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Assessment of transient effects in diesel injectors affected by fouling and cavitation erosion

Kovolos, K. (2021). Assessment of transient effects in diesel injectors affected by fouling and cavitation erosion. (Unpublished Doctoral thesis, City, University of London)

Abstract

An explicit density-based solver of the compressible Navier-Stokes (NS) and energy conservation equations has been developed and implemented in the open-source CFD code OpenFOAM®®; the flow solver is combined with two thermodynamic closure models for the liquid, vapor and vapor liquid equilibrium (VLE) property variation as function of pressure and temperature. The first is based on tabulated data for a 4-component Diesel fuel surrogate, derived from the Perturbed-Chain, Statistical Associating Fluid Theory (PC-SAFT) Equation of State (EoS), allowing for thermal effects to be quantified. The second thermodynamic closure is based on the widely used barotropic Equation of State (EoS) approximation between density and pressure and neglects viscous heating. The Wall Adapting Local Eddy viscosity (WALE) LES model was used to resolve sub-grid scale turbulence while a cell-based mesh deformation Arbitrary Lagrangian–Eulerian (ALE) formulation is used for modelling the injector’s needle valve movement. Numerical predictions of the fuel heating and cavitation erosion location indicators occurring during the opening and closing periods of the needle valve inside a five-hole common rail Diesel fuel injector are presented. Model predictions are found in close agreement against 0-D estimates of the temporal variation of the fuel temperature difference between the feed and hole exit during the injection period. Two mechanisms affecting the temperature distribution within the fuel injector have been revealed and quantified. The first is ought to wall friction-induced heating, which may result to local liquid temperature increase up to fuel’s boiling point while superheated vapor is formed. At the same time, liquid expansion due to the depressurisation of the injected fuel results to liquid cooling relative to the fuel’s feed temperature; this is occurring at the central part of the injection orifice. The formed spatial and temporal temperature and pressure gradients induce significant variations in the fuel density and viscosity, which in turn, affect the formed coherent vortical flow structures. It is found, in particular, that these affect the locations of cavitation formation and collapse, that may lead to erosion of the surfaces of the needle valve, sac volume and injection holes. Model predictions are compared against corresponding X-ray surface erosion images obtained from injector durability tests, showing good agreement.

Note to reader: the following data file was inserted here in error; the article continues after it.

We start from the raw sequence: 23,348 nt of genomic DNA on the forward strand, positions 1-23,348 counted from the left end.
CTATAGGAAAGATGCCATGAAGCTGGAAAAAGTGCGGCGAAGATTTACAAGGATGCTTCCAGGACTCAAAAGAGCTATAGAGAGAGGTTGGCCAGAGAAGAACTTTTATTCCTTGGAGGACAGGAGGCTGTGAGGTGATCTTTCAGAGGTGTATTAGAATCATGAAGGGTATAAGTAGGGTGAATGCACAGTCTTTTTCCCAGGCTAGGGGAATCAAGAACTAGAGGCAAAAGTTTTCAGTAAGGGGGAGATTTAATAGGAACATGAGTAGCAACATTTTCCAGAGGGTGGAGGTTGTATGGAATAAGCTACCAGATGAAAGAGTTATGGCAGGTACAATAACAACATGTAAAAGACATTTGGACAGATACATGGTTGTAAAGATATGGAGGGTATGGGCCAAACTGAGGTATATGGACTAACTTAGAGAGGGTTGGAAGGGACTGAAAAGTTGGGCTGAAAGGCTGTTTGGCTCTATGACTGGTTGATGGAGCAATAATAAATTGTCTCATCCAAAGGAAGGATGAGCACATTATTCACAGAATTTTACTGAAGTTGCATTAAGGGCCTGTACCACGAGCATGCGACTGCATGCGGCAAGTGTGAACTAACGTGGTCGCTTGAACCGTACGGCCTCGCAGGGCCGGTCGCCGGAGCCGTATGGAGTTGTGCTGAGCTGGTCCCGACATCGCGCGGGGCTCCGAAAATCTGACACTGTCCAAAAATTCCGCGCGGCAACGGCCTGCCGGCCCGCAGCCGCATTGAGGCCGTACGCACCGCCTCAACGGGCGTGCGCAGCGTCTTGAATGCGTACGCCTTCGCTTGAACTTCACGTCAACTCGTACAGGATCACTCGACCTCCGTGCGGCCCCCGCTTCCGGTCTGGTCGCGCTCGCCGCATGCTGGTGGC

Further, investigation of the fuel heating, vapor amount formation and cavitation erosion location patterns occurring during the early opening period of the needle valve (from 2μm to 80μm) inside a five-hole common rail Diesel fuel injector discharging at 180MPa, 350MPa and 450MPa, are presented. These have been obtained using an explicit density-based solver of the compressible Navier-Stokes (NS) and energy conservation equations; the flow solver is combined with tabulated property data for a 4-component Diesel fuel surrogate, derived from the Perturbed-Chain, Statistical Associating Fluid Theory (PC-SAFT) Equation of State (EoS), allowing for the significant variation of the fuel’s physical and transport properties to be quantified. The Wall Adapting Local Eddy viscosity (WALE) LES model was used to resolve sub-grid scale turbulence while a cell-based mesh deformation Arbitrary Lagrangian–Eulerian (ALE) formulation is used for modelling the injector’s needle valve movement. Emphasis is placed on the temperature and vapor volume fraction evolution in needle seat passage. Friction-induced heating has been found to increase significantly with increasing pressure drop, especially at needle valve lifts from 2μm to 40μm. At the same time, liquid cooling is occurring due to fuel expansion at the areas of bulk flow away from walls; up to 25 degrees local fuel temperature drop relative to the fuel’s feed temperature are calculated. As the needle valve reaches 80 μm the fuel vapor volume, the average temperature into this flow passage and at the exit of the orifice converge to the same values for all injection pressures. The extreme injection pressures induce fuel’s jet velocity magnitude of the order of 1100 m/s, which in turn, affect the formation of coherent vortical flow structures into the nozzle’s sac volume. It is found, in particular, that the fuel jet velocity variations with increasing discharge pressure, affect the locations of cavitation formation and collapse, which in turn, lead to different potential locations of erosion of the surface of the needle valve.

Publication Type: Thesis (Doctoral)
Subjects: T Technology > TJ Mechanical engineering and machinery
Departments: Doctoral Theses
School of Science & Technology
School of Science & Technology > Engineering > Mechanical Engineering & Aeronautics
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